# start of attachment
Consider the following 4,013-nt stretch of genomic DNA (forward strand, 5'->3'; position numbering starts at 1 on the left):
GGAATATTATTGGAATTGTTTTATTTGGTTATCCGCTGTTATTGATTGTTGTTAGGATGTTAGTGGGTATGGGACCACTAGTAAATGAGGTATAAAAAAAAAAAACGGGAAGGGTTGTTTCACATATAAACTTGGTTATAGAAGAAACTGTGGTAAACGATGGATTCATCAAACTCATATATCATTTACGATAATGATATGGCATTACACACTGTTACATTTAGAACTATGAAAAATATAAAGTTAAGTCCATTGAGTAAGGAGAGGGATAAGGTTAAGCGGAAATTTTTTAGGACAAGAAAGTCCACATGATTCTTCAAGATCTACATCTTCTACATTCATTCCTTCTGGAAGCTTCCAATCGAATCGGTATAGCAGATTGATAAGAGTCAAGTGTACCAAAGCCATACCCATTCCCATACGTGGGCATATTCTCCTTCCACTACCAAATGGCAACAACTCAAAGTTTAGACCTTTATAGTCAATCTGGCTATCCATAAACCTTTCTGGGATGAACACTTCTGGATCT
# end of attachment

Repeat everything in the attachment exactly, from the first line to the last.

Consider the following 4,013-nt stretch of genomic DNA (forward strand, 5'->3'; position numbering starts at 1 on the left):
GGAATATTATTGGAATTGTTTTATTTGGTTATCCGCTGTTATTGATTGTTGTTAGGATGTTAGTGGGTATGGGACCACTAGTAAATGAGGTATAAAAAAAAAAAACGGGAAGGGTTGTTTCACATATAAACTTGGTTATAGAAGAAACTGTGGTAAACGATGGATTCATCAAACTCATATATCATTTACGATAATGATATGGCATTACACACTGTTACATTTAGAACTATGAAAAATATAAAGTTAAGTCCATTGAGTAAGGAGAGGGATAAGGTTAAGCGGAAATTTTTTAGGACAAGAAAGTCCACATGATTCTTCAAGATCTACATCTTCTACATTCATTCCTTCTGGAAGCTTCCAATCGAATCGGTATAGCAGATTGATAAGAGTCAAGTGTACCAAAGCCATACCCATTCCCATACGTGGGCATATTCTCCTTCCACTACCAAATGGCAACAACTCAAAGTTTAGACCTTTATAGTCAATCTGGCTATCCATAAACCTTTCTGGGATGAACACTTCTGGATCT